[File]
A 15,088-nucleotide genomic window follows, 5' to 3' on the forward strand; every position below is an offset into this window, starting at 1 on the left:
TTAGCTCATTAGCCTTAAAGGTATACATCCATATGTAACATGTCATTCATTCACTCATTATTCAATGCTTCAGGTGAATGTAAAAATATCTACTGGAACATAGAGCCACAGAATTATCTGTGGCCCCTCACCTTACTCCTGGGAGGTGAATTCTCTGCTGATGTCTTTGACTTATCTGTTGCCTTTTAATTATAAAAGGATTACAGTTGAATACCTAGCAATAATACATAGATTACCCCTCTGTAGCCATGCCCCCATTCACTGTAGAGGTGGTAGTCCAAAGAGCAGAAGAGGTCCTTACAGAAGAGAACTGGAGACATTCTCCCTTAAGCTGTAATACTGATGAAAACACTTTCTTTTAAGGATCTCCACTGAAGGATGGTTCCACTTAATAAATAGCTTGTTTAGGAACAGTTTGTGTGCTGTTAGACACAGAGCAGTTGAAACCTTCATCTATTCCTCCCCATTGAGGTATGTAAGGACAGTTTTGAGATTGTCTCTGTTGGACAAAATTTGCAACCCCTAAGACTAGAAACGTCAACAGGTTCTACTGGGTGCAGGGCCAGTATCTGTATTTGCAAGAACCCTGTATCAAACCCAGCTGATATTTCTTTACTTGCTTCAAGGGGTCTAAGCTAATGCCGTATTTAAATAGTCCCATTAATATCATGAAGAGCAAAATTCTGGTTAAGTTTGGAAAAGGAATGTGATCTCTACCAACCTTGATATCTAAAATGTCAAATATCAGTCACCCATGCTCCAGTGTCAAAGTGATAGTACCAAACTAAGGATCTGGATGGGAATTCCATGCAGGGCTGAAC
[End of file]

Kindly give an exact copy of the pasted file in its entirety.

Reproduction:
A 15,088-nucleotide genomic window follows, 5' to 3' on the forward strand; every position below is an offset into this window, starting at 1 on the left:
TTAGCTCATTAGCCTTAAAGGTATACATCCATATGTAACATGTCATTCATTCACTCATTATTCAATGCTTCAGGTGAATGTAAAAATATCTACTGGAACATAGAGCCACAGAATTATCTGTGGCCCCTCACCTTACTCCTGGGAGGTGAATTCTCTGCTGATGTCTTTGACTTATCTGTTGCCTTTTAATTATAAAAGGATTACAGTTGAATACCTAGCAATAATACATAGATTACCCCTCTGTAGCCATGCCCCCATTCACTGTAGAGGTGGTAGTCCAAAGAGCAGAAGAGGTCCTTACAGAAGAGAACTGGAGACATTCTCCCTTAAGCTGTAATACTGATGAAAACACTTTCTTTTAAGGATCTCCACTGAAGGATGGTTCCACTTAATAAATAGCTTGTTTAGGAACAGTTTGTGTGCTGTTAGACACAGAGCAGTTGAAACCTTCATCTATTCCTCCCCATTGAGGTATGTAAGGACAGTTTTGAGATTGTCTCTGTTGGACAAAATTTGCAACCCCTAAGACTAGAAACGTCAACAGGTTCTACTGGGTGCAGGGCCAGTATCTGTATTTGCAAGAACCCTGTATCAAACCCAGCTGATATTTCTTTACTTGCTTCAAGGGGTCTAAGCTAATGCCGTATTTAAATAGTCCCATTAATATCATGAAGAGCAAAATTCTGGTTAAGTTTGGAAAAGGAATGTGATCTCTACCAACCTTGATATCTAAAATGTCAAATATCAGTCACCCATGCTCCAGTGTCAAAGTGATAGTACCAAACTAAGGATCTGGATGGGAATTCCATGCAGGGCTGAAC